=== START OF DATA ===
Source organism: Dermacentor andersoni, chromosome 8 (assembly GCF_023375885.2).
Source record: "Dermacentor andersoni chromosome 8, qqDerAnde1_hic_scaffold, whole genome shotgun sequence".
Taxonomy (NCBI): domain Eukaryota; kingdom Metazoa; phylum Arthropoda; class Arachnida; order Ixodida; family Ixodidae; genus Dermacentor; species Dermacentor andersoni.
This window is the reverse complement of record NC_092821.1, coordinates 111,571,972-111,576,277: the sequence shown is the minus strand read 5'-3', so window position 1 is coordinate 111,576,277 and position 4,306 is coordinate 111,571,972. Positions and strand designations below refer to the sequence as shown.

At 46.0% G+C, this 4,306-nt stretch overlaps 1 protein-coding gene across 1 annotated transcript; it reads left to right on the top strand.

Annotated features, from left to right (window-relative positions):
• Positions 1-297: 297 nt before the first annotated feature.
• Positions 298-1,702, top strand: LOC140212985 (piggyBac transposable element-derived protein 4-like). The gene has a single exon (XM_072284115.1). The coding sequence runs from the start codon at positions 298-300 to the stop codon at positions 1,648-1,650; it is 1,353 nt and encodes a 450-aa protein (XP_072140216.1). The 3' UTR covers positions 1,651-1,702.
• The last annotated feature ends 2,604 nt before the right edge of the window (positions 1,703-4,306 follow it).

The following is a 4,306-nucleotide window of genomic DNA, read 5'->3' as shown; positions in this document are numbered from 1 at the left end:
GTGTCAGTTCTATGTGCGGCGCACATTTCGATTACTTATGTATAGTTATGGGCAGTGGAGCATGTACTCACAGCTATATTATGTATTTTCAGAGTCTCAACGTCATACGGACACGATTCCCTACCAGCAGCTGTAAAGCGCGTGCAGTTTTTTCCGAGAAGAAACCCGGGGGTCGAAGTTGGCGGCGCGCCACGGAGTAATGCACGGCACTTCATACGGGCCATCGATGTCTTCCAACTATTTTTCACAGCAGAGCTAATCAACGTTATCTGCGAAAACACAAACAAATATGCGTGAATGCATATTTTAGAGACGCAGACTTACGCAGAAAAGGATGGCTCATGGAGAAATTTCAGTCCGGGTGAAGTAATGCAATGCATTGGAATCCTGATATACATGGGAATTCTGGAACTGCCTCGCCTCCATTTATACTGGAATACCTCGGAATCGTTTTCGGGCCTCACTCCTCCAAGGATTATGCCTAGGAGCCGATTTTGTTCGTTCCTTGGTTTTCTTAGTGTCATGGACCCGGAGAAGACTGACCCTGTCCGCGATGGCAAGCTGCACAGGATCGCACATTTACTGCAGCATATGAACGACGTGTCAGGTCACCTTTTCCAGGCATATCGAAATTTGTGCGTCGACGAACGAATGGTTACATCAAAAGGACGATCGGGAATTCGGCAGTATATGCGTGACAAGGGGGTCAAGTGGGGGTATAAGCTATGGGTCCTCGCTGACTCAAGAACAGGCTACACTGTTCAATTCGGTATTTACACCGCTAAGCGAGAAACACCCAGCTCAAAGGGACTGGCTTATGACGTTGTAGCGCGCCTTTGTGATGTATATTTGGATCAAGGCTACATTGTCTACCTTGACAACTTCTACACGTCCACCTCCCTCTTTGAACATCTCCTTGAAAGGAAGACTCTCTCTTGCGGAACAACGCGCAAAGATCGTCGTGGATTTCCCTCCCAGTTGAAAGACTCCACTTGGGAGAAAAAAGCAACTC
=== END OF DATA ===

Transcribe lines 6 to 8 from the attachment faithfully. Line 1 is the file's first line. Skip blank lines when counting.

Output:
Annotated features, from left to right (window-relative positions):
• Positions 1-297: 297 nt before the first annotated feature.
• Positions 298-1,702, top strand: LOC140212985 (piggyBac transposable element-derived protein 4-like). The gene has a single exon (XM_072284115.1). The coding sequence runs from the start codon at positions 298-300 to the stop codon at positions 1,648-1,650; it is 1,353 nt and encodes a 450-aa protein (XP_072140216.1). The 3' UTR covers positions 1,651-1,702.